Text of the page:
Farmland value shift signals need for cautious purchasing
By Jennifer Stewart-Burton
February 21, 2014
Purdue Extension agricultural economists who follow farmland values agree that farmers need to carefully assess land prices and farm financial health before investing.
According to the Purdue Farmland Value Survey, Indiana farmland values have nearly tripled in the last 10 years - from an average of $2,509 per acre in 2003 to $7,446 in 2013. But abundant corn and soybean crops in 2013 have caused commodity prices to fall, making farm profit margins much tighter. Less profit means less money available to invest in farmland.
While this hasn't yet reduced the demand for farmland, Craig Dobbins said it could.
"The next couple of years for farmland values are going to be a little less certain than the last few years have been," he said. "Commodity prices have come down significantly in the last year, so these large returns we've kind of become accustomed to for the last few years have now shrunk.
"The probability of farmland values staying flat or seeing a small decrease is much bigger than the probability that we're going to see another double-digit increase.”
That uncertainty prompted three of Dobbins' colleagues with Purdue's Center for Commercial Agriculture to publish a paper that takes a closer look at what the current farmland market could mean for buyers.
The paper, Farmland: Is it Currently Priced as an Attractive Investment?, is authored by agricultural economists Tim Baker, Mike Boehlje and Michael Langemeier. In it they analyze farmland value trends and compare the attractiveness of investing in farmland with that of other investment portfolio choices, in terms of long-run risk, return and inflation hedge characteristics.
While the results showed that farmland can be a good investment when compared with stocks, they also showed that now might not be the right time to make a purchase.
"Even though our data confirms the conventional wisdom that farmland has high returns, low risk and is a good inflation hedge, the current price to rent ratio suggests this is not a good time to buy," the paper states. "Those purchasing farmland today should not ignore the prospect of buyer's remorse."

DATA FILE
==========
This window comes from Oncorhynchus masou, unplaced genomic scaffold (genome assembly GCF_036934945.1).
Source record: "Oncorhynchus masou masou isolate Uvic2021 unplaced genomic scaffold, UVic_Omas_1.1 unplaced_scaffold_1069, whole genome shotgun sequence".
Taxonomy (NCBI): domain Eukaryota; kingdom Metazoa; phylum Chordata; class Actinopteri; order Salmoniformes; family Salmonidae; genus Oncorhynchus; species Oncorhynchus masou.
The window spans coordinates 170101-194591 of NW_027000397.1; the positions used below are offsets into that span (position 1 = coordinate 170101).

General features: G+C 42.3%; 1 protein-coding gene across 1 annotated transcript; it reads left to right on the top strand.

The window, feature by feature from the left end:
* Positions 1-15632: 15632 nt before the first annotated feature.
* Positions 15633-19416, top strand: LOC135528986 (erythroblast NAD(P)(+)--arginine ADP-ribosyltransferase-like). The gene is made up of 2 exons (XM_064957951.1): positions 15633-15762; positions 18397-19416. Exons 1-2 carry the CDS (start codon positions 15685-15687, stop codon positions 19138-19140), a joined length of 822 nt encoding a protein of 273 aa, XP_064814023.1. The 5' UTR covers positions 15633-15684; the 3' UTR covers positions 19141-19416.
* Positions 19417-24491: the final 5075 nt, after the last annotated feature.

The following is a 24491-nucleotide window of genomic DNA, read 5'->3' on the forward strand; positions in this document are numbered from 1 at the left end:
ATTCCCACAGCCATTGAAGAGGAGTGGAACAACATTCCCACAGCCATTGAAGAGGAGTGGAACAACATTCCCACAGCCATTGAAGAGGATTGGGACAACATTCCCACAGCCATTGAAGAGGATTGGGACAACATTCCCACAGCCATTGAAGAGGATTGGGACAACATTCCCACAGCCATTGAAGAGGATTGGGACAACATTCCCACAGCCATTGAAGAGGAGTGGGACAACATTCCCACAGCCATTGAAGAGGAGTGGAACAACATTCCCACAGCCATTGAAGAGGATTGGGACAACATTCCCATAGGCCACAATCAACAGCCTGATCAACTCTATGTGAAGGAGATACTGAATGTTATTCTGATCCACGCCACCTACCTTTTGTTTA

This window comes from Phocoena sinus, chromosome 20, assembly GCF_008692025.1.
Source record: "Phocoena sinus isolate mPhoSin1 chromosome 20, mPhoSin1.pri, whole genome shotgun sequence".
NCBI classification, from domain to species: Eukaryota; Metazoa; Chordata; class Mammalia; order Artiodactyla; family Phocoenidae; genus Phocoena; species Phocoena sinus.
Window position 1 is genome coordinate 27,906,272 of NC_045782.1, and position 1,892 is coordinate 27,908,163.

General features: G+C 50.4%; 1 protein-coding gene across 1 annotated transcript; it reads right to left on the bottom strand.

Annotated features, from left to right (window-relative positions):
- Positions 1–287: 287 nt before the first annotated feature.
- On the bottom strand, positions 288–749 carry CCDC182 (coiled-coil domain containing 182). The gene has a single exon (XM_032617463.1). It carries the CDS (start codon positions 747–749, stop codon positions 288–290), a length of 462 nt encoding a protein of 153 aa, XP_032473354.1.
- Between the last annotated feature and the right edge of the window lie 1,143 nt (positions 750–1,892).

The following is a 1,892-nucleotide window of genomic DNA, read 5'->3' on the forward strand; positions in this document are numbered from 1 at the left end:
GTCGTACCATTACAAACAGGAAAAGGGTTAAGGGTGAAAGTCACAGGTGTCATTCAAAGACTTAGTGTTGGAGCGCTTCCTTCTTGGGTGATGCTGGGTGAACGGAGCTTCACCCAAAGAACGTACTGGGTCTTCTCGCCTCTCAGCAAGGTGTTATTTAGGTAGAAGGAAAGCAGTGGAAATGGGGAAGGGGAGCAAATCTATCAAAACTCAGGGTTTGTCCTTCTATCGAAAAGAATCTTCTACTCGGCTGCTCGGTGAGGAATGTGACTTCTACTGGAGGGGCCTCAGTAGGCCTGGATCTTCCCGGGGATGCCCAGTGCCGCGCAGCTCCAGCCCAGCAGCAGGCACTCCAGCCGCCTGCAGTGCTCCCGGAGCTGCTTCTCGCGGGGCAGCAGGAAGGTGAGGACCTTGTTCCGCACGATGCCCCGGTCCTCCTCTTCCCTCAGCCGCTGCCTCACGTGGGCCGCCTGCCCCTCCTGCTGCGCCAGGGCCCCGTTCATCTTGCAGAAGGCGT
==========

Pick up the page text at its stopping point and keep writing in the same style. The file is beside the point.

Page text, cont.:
For farmers who are still considering a farmland purchase, Dobbins said it's important to do an overall farm analysis to see how the added expense would fit.
"If the purchase fits in well with the plan for the farm business and there are sufficient cash reserves to withstand a downturn for the next two to three years, then go ahead," he said. "But if it in any way threatens the farm business then I would want to be very, very cautious about making this purchase."
While farmland values likely will hold steady for much of 2014, Dobbins said cash rents likely would come down sooner. With current crop input costs, the breakeven price for corn would be $5 per bushel. Right now corn prices look to stay closer to $4 per bushel.
The shrinking or even disappearing profit margins mean growers won’t be able to afford the high cash rental rates of recent years.
"Tightening crop margins may have a more immediate impact in the cash rent market," Dobbins said. "For those using flexible cash leases or crop-share leases, an automatic downward adjustment in 2014 will likely occur. For those with a multi-year lease established under the assumption that corn and soybean prices would remain high, there may be a need to visit with the landowner."
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